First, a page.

Inferences were made regarding vocal tract vowel space during fluently produced utterances through examination of the first two formant frequencies. Fifteen adult males served as subjects, representing separate groups of untreated and treated individuals who stutter and nonstuttering controls. The steady-state portion of formant one (F1) and formant two (F2) was examined in the production of various CVC tokens containing the vowels /i/, /u/, and /a/. Vocal tract vowel space was estimated three ways. The first analysis scheme involved measurement of formant frequency spacing. The second measure involved calculating the area of the vowel space triangle. The third measure was based on calculating the average Euclidean distance from each subject's midpoint 'centroid' vocal tract position to the corresponding /i/, /u/, and /a/ points on the vowel triangle. The formant frequency spacing measures proved to be most revealing of group differences, with the untreated stutterers showing significantly greater vowel centralization than the treated group and control group. Discussion focuses on the vocal tract articulation characterizing fluent speech productions and possible treatment implications for persons who stutter.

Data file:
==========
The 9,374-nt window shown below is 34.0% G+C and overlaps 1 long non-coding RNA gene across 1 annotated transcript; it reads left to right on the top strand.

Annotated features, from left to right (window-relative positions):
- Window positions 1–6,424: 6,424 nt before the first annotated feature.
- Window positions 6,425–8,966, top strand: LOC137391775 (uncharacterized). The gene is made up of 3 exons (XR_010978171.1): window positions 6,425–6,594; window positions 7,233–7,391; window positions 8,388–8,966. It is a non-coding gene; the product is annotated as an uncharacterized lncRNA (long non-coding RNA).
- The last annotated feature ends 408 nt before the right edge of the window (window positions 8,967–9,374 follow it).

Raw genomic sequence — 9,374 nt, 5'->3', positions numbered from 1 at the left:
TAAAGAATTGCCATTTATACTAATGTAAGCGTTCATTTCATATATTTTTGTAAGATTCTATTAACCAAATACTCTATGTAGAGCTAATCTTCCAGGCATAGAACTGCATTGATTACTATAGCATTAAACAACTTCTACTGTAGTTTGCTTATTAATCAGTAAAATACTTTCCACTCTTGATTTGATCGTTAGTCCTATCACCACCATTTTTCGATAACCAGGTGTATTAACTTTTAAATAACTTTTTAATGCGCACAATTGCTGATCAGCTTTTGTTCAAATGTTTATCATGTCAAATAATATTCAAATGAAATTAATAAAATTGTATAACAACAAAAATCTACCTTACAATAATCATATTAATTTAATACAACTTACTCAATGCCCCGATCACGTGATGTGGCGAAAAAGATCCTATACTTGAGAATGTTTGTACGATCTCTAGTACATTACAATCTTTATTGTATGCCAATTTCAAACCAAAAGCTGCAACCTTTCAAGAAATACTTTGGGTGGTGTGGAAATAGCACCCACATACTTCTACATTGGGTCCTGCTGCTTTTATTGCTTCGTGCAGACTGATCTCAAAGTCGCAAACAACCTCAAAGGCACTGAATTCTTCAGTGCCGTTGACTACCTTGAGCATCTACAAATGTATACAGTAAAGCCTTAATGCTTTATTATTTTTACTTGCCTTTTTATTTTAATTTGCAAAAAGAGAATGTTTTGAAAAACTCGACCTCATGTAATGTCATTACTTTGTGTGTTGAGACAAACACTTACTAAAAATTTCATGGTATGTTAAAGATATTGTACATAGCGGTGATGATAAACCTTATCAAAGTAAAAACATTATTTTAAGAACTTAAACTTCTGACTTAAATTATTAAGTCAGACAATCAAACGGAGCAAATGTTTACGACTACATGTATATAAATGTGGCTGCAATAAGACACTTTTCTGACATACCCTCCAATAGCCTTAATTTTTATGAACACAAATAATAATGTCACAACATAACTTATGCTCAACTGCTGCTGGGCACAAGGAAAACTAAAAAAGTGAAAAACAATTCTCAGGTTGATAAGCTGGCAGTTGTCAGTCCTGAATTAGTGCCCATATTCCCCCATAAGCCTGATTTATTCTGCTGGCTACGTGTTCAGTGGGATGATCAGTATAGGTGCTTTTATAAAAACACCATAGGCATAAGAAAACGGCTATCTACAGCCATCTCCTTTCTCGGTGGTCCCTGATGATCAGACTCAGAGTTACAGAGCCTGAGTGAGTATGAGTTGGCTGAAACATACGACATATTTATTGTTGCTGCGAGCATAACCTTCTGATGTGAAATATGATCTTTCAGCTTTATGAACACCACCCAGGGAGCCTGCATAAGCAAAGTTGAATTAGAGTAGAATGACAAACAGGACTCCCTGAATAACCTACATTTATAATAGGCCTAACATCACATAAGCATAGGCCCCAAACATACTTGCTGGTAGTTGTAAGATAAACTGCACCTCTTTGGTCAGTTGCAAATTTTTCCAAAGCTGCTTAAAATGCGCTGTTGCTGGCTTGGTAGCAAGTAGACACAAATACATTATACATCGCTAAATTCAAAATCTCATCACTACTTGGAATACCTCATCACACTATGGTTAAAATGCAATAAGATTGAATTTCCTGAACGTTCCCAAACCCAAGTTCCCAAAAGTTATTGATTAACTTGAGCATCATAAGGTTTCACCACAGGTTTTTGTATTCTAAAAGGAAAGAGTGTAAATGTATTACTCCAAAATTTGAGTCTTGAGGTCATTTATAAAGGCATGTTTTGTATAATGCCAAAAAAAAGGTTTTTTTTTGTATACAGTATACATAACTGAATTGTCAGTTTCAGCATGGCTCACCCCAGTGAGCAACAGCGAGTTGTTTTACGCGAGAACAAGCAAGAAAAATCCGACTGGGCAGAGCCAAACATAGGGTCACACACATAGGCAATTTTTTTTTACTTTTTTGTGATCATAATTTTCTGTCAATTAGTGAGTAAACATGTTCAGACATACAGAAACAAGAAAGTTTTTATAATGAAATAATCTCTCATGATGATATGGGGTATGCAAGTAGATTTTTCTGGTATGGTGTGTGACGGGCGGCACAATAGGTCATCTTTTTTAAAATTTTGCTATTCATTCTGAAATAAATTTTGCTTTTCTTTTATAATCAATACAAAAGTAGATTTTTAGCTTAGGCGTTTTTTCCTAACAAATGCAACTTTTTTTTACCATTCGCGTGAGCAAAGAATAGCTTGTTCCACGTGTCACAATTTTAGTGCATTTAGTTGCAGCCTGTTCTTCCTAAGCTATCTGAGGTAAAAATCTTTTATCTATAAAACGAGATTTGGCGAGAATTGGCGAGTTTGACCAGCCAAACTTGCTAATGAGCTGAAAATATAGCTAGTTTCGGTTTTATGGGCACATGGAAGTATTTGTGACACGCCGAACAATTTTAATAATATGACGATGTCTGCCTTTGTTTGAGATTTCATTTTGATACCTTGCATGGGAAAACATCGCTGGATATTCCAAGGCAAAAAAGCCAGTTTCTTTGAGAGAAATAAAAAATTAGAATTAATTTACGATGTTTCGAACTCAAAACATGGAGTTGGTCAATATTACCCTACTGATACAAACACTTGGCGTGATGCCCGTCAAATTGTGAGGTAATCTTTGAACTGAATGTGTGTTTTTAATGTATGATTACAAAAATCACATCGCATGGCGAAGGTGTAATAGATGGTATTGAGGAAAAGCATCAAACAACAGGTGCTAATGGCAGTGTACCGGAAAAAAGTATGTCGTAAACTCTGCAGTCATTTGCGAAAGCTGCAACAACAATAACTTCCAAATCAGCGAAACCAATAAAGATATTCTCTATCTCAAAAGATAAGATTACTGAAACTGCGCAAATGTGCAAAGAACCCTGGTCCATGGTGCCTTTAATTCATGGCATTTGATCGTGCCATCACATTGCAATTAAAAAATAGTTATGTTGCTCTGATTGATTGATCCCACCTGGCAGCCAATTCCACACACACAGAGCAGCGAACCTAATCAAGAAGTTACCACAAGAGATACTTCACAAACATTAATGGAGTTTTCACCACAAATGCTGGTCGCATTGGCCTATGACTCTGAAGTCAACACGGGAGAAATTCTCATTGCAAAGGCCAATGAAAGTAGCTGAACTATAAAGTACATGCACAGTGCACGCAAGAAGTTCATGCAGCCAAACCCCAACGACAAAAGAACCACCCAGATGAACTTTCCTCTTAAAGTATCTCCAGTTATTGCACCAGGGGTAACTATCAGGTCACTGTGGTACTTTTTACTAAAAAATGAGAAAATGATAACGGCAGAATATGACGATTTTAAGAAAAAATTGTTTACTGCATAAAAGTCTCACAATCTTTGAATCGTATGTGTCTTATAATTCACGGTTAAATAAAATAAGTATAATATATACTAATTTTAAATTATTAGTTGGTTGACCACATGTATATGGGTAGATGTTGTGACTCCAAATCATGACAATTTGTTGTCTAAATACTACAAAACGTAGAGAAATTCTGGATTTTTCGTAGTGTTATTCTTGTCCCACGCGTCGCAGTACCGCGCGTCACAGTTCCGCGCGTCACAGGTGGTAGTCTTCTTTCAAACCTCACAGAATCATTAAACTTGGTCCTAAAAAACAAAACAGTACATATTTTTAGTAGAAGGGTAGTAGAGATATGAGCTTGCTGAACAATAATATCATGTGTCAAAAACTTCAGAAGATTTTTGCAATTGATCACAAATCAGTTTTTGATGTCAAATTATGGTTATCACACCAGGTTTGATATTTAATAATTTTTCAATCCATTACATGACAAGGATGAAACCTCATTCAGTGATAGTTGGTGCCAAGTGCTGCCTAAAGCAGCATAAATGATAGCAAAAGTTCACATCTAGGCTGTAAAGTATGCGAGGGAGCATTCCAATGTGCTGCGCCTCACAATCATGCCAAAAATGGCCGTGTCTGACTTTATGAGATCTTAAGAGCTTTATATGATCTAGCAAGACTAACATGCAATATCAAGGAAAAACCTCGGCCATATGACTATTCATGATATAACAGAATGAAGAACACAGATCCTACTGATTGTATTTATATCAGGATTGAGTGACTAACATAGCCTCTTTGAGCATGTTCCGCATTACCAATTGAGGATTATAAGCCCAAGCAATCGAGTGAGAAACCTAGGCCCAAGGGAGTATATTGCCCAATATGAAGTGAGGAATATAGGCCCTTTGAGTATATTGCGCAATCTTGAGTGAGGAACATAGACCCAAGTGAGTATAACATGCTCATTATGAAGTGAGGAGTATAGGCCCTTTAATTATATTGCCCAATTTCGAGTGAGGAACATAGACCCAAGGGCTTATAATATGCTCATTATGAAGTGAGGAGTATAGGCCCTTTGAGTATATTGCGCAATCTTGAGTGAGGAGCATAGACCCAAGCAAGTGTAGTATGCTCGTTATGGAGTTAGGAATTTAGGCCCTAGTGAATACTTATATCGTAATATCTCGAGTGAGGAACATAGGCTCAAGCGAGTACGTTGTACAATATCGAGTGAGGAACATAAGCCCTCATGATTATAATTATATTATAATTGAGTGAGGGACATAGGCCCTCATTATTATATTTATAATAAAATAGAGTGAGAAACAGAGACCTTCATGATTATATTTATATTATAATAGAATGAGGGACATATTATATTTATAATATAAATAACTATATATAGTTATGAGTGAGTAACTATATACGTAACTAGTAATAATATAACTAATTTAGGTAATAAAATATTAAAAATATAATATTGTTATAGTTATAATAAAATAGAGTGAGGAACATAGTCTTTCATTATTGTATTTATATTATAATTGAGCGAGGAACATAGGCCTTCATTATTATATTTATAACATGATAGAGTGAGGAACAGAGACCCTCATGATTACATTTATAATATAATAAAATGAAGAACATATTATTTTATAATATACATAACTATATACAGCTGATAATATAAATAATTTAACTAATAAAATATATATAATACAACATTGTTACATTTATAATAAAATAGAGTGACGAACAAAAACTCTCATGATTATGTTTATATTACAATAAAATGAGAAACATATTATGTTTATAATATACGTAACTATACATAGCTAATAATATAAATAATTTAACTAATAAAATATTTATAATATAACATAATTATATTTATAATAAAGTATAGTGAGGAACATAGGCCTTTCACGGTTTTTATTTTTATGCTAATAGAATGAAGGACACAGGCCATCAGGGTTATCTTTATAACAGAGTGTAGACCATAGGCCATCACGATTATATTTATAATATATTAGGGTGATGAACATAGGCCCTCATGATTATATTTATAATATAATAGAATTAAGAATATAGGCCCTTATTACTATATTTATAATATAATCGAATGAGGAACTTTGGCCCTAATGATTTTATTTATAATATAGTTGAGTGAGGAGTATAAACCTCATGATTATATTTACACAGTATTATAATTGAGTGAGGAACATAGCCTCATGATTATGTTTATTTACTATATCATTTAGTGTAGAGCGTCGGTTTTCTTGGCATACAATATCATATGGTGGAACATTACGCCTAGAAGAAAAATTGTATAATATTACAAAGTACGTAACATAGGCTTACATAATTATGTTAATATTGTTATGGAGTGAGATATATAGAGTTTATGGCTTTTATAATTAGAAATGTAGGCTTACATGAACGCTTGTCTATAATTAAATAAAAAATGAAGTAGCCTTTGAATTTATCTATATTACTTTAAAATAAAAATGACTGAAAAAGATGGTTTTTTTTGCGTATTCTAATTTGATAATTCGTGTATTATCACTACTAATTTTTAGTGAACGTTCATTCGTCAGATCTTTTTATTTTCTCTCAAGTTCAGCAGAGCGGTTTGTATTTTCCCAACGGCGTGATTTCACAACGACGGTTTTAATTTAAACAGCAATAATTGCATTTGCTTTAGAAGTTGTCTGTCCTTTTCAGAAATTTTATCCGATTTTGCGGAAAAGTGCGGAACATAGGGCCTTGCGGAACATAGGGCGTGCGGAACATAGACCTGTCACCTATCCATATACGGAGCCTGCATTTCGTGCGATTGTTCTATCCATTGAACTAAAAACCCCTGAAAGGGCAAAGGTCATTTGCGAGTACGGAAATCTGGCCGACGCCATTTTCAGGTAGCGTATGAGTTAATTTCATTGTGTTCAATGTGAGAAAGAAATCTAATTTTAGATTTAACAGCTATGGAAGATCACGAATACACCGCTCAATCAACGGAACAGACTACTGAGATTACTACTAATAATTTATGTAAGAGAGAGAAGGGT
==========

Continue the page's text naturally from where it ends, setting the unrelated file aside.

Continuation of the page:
All Science Journal Classification (ASJC) codes
- Language and Linguistics
- Linguistics and Language
- Speech and Hearing